Today I just stayed in and rested while Keith et al. went in to the con. I needed a day of quiet to recover before undertaking the drive home tomorrow. I did go down to the local pizza place for lunch, though, and had an excellent slice of white pizza with spinach.

That’s all for now. Maybe I’ll mention more details later, if any come to mind.

Discussing my superhero novels on Sci-Fi Bulletin

October 7, 2013 1 comment

Sci-Fi Bulletin, a British genre site edited by my former Star Trek Magazine editor Paul Simpson, has just published an essay I wrote for them comparing the writing of Only Superhuman and Spider-Man: Drowned in Thunder, timed to coincide with the release of the OS paperback in the UK. You can read it here:

The Science of Writing Superheroes

Oddly enough, it’s indexed on the site under “Fantasy.” I guess that’s because superheroes are generally treated as a subset of fantasy; my hard-SF approach to the subject seems to be pretty unusual, though as the article points out, sometimes there was more science in Stan Lee and his Marvel cohorts’ creations than you might think.

Only Superhuman MMPB cover    Spider-Man: Drowned in Thunder audiobook

My (tentative) New York Comic-Con schedule

September 25, 2013 1 comment

Well, it’s been a bit of a mess trying to make arrangements for New York Comic-Con, since apparently they didn’t have enough tickets or something. They actually sold out of professional passes prematurely, before I could get one, so I had to buy regular tickets, and all they had left were Thursday and Friday tickets. So I’ll only be in attendance at NYCC on those two days — well, assuming my tickets ever arrive. The paperwork said they’d begin mailing them in mid-September, but I haven’t gotten mine yet. But there’s still two weeks to go, so I’m hopeful.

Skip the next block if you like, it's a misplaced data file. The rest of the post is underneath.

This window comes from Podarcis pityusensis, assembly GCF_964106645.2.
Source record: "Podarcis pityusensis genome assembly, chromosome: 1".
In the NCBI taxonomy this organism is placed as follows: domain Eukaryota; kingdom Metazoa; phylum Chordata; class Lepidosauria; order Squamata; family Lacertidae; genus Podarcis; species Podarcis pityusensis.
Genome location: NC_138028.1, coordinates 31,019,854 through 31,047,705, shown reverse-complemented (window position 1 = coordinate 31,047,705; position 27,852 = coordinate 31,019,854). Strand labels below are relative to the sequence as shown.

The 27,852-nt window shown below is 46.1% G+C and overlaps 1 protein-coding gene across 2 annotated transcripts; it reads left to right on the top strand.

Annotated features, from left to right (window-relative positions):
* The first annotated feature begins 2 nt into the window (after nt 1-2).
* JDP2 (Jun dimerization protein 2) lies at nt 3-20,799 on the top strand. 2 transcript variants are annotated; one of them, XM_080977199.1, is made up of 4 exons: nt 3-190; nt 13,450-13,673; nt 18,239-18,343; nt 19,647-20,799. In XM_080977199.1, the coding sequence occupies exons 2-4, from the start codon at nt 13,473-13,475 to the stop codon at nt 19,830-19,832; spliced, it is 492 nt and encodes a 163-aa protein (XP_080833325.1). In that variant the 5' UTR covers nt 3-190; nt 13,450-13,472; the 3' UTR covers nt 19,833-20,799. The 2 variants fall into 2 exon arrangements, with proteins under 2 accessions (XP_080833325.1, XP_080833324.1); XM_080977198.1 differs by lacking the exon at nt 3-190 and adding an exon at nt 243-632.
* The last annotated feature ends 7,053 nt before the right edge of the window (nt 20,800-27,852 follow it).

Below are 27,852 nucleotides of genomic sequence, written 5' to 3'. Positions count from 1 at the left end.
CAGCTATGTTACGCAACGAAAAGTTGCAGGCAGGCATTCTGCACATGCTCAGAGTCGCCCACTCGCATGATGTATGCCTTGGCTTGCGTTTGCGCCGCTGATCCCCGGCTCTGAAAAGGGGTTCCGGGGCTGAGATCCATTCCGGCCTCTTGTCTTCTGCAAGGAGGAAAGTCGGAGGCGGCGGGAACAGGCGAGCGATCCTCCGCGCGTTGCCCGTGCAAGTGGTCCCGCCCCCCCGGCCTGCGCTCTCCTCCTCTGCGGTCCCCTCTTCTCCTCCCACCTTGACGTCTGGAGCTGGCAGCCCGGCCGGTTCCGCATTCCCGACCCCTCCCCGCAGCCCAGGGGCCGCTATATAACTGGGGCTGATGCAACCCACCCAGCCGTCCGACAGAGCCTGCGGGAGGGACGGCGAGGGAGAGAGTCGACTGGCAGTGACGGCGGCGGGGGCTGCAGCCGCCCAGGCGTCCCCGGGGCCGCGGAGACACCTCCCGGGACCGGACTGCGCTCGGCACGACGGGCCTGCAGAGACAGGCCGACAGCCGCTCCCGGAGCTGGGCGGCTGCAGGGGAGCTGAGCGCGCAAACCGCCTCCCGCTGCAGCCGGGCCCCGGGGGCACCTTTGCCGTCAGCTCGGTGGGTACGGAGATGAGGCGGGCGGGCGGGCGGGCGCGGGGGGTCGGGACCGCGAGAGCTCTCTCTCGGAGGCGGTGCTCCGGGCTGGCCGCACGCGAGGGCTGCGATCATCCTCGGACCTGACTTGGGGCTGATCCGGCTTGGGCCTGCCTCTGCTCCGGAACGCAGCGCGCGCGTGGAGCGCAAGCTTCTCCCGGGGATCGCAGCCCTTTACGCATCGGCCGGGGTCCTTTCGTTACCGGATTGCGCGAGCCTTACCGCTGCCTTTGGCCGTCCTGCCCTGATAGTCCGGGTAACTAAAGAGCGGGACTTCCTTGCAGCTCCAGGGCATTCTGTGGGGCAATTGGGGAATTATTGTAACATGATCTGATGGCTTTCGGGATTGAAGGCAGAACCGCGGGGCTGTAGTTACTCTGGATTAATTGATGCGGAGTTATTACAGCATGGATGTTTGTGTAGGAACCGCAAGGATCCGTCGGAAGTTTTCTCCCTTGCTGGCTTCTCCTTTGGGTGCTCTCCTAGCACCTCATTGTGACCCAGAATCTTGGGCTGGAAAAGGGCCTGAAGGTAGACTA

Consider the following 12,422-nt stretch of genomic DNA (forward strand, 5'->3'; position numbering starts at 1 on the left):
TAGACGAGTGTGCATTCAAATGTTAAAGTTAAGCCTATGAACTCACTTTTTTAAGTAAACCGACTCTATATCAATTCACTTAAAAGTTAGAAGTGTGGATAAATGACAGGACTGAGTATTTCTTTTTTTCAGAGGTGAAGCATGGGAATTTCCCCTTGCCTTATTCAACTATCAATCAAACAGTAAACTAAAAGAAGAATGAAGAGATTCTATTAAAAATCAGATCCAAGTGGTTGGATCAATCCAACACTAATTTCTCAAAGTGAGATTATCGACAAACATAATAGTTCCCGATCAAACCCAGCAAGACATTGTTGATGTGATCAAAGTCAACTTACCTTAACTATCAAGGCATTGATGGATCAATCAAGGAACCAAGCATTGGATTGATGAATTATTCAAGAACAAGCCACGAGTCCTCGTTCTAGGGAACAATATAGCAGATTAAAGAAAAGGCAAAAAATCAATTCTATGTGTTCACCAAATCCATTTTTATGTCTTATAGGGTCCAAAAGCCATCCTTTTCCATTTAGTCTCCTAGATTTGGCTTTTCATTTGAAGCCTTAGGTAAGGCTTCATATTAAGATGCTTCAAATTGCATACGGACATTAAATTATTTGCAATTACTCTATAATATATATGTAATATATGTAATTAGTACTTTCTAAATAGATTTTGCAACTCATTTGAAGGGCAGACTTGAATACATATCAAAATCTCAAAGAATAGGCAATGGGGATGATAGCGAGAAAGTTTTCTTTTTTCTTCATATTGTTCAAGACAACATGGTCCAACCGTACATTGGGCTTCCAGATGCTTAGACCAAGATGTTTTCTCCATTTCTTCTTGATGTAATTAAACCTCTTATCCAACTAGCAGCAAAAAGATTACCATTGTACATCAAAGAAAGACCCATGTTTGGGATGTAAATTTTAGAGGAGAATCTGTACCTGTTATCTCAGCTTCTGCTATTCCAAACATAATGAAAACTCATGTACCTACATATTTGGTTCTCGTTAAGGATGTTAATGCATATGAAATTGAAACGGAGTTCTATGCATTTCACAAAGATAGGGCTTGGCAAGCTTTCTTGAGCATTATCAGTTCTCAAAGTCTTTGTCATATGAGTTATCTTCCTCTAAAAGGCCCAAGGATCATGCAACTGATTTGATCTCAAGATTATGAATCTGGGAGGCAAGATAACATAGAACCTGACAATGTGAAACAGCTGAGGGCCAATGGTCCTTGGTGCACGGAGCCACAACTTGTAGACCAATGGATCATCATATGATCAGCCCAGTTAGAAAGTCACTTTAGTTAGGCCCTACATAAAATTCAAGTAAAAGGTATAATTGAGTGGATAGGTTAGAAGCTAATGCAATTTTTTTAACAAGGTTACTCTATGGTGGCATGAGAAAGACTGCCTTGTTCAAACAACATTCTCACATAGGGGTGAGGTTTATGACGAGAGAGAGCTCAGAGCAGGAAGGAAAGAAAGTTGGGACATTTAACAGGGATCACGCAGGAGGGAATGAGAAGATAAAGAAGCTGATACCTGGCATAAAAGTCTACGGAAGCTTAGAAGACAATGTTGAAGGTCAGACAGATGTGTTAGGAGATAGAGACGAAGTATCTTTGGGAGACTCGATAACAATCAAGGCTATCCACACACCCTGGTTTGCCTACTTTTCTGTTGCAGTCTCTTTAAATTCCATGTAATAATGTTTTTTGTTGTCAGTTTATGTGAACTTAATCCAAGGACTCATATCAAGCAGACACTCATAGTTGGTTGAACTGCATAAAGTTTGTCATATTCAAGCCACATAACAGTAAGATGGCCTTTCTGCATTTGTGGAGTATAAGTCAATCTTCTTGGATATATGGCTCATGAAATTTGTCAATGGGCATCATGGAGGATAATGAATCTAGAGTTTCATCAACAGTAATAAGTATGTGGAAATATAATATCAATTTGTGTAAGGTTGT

Anyway, I have two signings tentatively scheduled, both on Friday, October 11.

11 AM, Booth 838: GraphicAudio hosts a combined signing for the Only Superhuman audiobook, which will be on sale at the booth, and the mass-market paperback. which will be a free giveaway. There might be copies of the Spider-Man: Drowned in Thunder audiobook on hand too, though I’m not sure.

Only Superhuman MMPB cover      Only Superhuman audiobook      Spider-Man: Drowned in Thunder audiobook

4 PM, Booth 1828: Simon & Schuster’s booth hosts a Star Trek signing, which was hoped to be a group signing but so far is just me. I assume I’ll be signing copies of Rise of the Federation: A Choice of Futures.

Choice of Futures cover

There won’t be any scheduled event for me at the Tor booth (2223), which is why I’ll be doubling up on the MMPB and audiobook at the GraphicAudio event (and I’m very grateful to the GA folks for accommodating me). But I’ll surely be hanging around the Tor booth for a fair amount of time on Thursday and Friday, and there will be signed copies of Only Superhuman there as giveaways. No doubt I’ll drop by the S&S and GA booths on Thursday as well. Ticket gods willing, that is.

If there are any changes to the schedule, I will of course announce them promptly.

SPIDER-MAN: DROWNED IN THUNDER annotations updated

September 19, 2013 2 comments

Spider-Man: Drowned in Thunder audiobook